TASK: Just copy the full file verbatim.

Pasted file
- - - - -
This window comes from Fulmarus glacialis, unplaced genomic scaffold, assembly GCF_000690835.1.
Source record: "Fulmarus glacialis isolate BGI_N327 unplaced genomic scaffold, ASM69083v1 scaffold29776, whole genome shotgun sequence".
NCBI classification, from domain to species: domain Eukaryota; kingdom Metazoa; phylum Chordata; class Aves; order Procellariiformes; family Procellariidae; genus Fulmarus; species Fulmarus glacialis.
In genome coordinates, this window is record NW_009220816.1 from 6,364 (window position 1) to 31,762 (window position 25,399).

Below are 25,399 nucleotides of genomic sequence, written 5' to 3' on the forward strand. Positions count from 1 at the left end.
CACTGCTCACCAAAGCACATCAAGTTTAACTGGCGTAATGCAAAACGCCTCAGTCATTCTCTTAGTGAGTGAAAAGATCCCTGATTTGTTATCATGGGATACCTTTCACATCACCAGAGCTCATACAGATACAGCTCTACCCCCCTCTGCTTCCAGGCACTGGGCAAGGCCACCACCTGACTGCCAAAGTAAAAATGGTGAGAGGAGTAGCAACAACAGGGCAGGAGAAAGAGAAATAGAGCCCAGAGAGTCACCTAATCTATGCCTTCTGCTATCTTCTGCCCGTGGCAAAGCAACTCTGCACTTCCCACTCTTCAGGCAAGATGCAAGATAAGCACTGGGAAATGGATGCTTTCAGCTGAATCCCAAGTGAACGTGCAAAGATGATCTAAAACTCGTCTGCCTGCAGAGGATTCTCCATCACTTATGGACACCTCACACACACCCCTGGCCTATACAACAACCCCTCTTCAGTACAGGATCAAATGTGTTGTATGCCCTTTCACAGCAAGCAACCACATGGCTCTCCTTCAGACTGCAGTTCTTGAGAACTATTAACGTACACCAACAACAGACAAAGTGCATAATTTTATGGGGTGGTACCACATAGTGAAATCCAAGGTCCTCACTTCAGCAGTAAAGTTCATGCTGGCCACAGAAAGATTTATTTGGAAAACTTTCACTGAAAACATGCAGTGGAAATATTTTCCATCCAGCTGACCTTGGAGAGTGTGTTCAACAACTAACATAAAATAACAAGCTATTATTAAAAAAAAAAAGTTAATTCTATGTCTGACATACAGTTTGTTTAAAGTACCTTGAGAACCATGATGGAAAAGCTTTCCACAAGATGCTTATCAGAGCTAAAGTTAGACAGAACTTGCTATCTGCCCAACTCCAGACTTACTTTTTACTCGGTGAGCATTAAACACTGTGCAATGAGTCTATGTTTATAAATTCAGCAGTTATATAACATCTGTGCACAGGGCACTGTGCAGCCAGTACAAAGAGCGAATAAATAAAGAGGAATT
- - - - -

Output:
This window comes from Fulmarus glacialis, unplaced genomic scaffold, assembly GCF_000690835.1.
Source record: "Fulmarus glacialis isolate BGI_N327 unplaced genomic scaffold, ASM69083v1 scaffold29776, whole genome shotgun sequence".
NCBI classification, from domain to species: domain Eukaryota; kingdom Metazoa; phylum Chordata; class Aves; order Procellariiformes; family Procellariidae; genus Fulmarus; species Fulmarus glacialis.
In genome coordinates, this window is record NW_009220816.1 from 6,364 (window position 1) to 31,762 (window position 25,399).

Below are 25,399 nucleotides of genomic sequence, written 5' to 3' on the forward strand. Positions count from 1 at the left end.
CACTGCTCACCAAAGCACATCAAGTTTAACTGGCGTAATGCAAAACGCCTCAGTCATTCTCTTAGTGAGTGAAAAGATCCCTGATTTGTTATCATGGGATACCTTTCACATCACCAGAGCTCATACAGATACAGCTCTACCCCCCTCTGCTTCCAGGCACTGGGCAAGGCCACCACCTGACTGCCAAAGTAAAAATGGTGAGAGGAGTAGCAACAACAGGGCAGGAGAAAGAGAAATAGAGCCCAGAGAGTCACCTAATCTATGCCTTCTGCTATCTTCTGCCCGTGGCAAAGCAACTCTGCACTTCCCACTCTTCAGGCAAGATGCAAGATAAGCACTGGGAAATGGATGCTTTCAGCTGAATCCCAAGTGAACGTGCAAAGATGATCTAAAACTCGTCTGCCTGCAGAGGATTCTCCATCACTTATGGACACCTCACACACACCCCTGGCCTATACAACAACCCCTCTTCAGTACAGGATCAAATGTGTTGTATGCCCTTTCACAGCAAGCAACCACATGGCTCTCCTTCAGACTGCAGTTCTTGAGAACTATTAACGTACACCAACAACAGACAAAGTGCATAATTTTATGGGGTGGTACCACATAGTGAAATCCAAGGTCCTCACTTCAGCAGTAAAGTTCATGCTGGCCACAGAAAGATTTATTTGGAAAACTTTCACTGAAAACATGCAGTGGAAATATTTTCCATCCAGCTGACCTTGGAGAGTGTGTTCAACAACTAACATAAAATAACAAGCTATTATTAAAAAAAAAAAGTTAATTCTATGTCTGACATACAGTTTGTTTAAAGTACCTTGAGAACCATGATGGAAAAGCTTTCCACAAGATGCTTATCAGAGCTAAAGTTAGACAGAACTTGCTATCTGCCCAACTCCAGACTTACTTTTTACTCGGTGAGCATTAAACACTGTGCAATGAGTCTATGTTTATAAATTCAGCAGTTATATAACATCTGTGCACAGGGCACTGTGCAGCCAGTACAAAGAGCGAATAAATAAAGAGGAATT